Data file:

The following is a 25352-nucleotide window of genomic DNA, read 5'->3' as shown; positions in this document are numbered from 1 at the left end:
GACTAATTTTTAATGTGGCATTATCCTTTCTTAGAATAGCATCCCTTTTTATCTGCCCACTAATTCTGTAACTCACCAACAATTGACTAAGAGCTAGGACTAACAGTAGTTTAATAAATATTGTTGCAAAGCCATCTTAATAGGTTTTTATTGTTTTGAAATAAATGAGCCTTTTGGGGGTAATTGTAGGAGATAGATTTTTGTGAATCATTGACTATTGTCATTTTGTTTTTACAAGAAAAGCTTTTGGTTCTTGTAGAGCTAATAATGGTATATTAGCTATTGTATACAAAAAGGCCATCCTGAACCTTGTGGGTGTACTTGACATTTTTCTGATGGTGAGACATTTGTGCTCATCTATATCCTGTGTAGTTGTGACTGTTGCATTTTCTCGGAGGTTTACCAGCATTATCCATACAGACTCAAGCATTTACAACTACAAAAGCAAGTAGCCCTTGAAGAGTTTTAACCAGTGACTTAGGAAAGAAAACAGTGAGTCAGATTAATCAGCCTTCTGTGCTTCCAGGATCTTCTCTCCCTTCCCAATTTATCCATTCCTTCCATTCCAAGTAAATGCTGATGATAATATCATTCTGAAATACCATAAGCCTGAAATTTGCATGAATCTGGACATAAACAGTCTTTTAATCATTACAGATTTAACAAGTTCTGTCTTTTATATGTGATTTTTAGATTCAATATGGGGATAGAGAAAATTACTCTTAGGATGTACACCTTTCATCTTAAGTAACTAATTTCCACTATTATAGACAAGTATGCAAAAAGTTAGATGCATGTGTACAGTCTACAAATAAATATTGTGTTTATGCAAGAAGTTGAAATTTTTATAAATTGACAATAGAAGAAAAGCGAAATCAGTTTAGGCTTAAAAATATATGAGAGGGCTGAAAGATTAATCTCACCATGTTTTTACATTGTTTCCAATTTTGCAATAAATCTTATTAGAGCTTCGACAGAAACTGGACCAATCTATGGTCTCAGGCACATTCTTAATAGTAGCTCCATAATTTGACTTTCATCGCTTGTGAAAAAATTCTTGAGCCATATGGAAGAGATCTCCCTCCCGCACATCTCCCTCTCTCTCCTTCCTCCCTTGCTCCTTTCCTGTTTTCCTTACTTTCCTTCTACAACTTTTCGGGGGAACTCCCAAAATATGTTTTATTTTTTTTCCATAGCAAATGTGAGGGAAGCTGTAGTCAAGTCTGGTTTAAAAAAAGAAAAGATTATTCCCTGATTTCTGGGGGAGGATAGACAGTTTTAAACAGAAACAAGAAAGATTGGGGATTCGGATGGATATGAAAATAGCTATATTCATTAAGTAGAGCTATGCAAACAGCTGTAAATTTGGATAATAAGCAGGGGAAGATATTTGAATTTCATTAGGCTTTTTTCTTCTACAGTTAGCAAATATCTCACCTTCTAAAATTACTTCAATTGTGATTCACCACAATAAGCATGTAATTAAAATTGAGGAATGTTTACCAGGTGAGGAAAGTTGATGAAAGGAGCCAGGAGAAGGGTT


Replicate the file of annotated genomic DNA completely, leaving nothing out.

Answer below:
The following is a 25352-nucleotide window of genomic DNA, read 5'->3' as shown; positions in this document are numbered from 1 at the left end:
GACTAATTTTTAATGTGGCATTATCCTTTCTTAGAATAGCATCCCTTTTTATCTGCCCACTAATTCTGTAACTCACCAACAATTGACTAAGAGCTAGGACTAACAGTAGTTTAATAAATATTGTTGCAAAGCCATCTTAATAGGTTTTTATTGTTTTGAAATAAATGAGCCTTTTGGGGGTAATTGTAGGAGATAGATTTTTGTGAATCATTGACTATTGTCATTTTGTTTTTACAAGAAAAGCTTTTGGTTCTTGTAGAGCTAATAATGGTATATTAGCTATTGTATACAAAAAGGCCATCCTGAACCTTGTGGGTGTACTTGACATTTTTCTGATGGTGAGACATTTGTGCTCATCTATATCCTGTGTAGTTGTGACTGTTGCATTTTCTCGGAGGTTTACCAGCATTATCCATACAGACTCAAGCATTTACAACTACAAAAGCAAGTAGCCCTTGAAGAGTTTTAACCAGTGACTTAGGAAAGAAAACAGTGAGTCAGATTAATCAGCCTTCTGTGCTTCCAGGATCTTCTCTCCCTTCCCAATTTATCCATTCCTTCCATTCCAAGTAAATGCTGATGATAATATCATTCTGAAATACCATAAGCCTGAAATTTGCATGAATCTGGACATAAACAGTCTTTTAATCATTACAGATTTAACAAGTTCTGTCTTTTATATGTGATTTTTAGATTCAATATGGGGATAGAGAAAATTACTCTTAGGATGTACACCTTTCATCTTAAGTAACTAATTTCCACTATTATAGACAAGTATGCAAAAAGTTAGATGCATGTGTACAGTCTACAAATAAATATTGTGTTTATGCAAGAAGTTGAAATTTTTATAAATTGACAATAGAAGAAAAGCGAAATCAGTTTAGGCTTAAAAATATATGAGAGGGCTGAAAGATTAATCTCACCATGTTTTTACATTGTTTCCAATTTTGCAATAAATCTTATTAGAGCTTCGACAGAAACTGGACCAATCTATGGTCTCAGGCACATTCTTAATAGTAGCTCCATAATTTGACTTTCATCGCTTGTGAAAAAATTCTTGAGCCATATGGAAGAGATCTCCCTCCCGCACATCTCCCTCTCTCTCCTTCCTCCCTTGCTCCTTTCCTGTTTTCCTTACTTTCCTTCTACAACTTTTCGGGGGAACTCCCAAAATATGTTTTATTTTTTTTCCATAGCAAATGTGAGGGAAGCTGTAGTCAAGTCTGGTTTAAAAAAAGAAAAGATTATTCCCTGATTTCTGGGGGAGGATAGACAGTTTTAAACAGAAACAAGAAAGATTGGGGATTCGGATGGATATGAAAATAGCTATATTCATTAAGTAGAGCTATGCAAACAGCTGTAAATTTGGATAATAAGCAGGGGAAGATATTTGAATTTCATTAGGCTTTTTTCTTCTACAGTTAGCAAATATCTCACCTTCTAAAATTACTTCAATTGTGATTCACCACAATAAGCATGTAATTAAAATTGAGGAATGTTTACCAGGTGAGGAAAGTTGATGAAAGGAGCCAGGAGAAGGGTT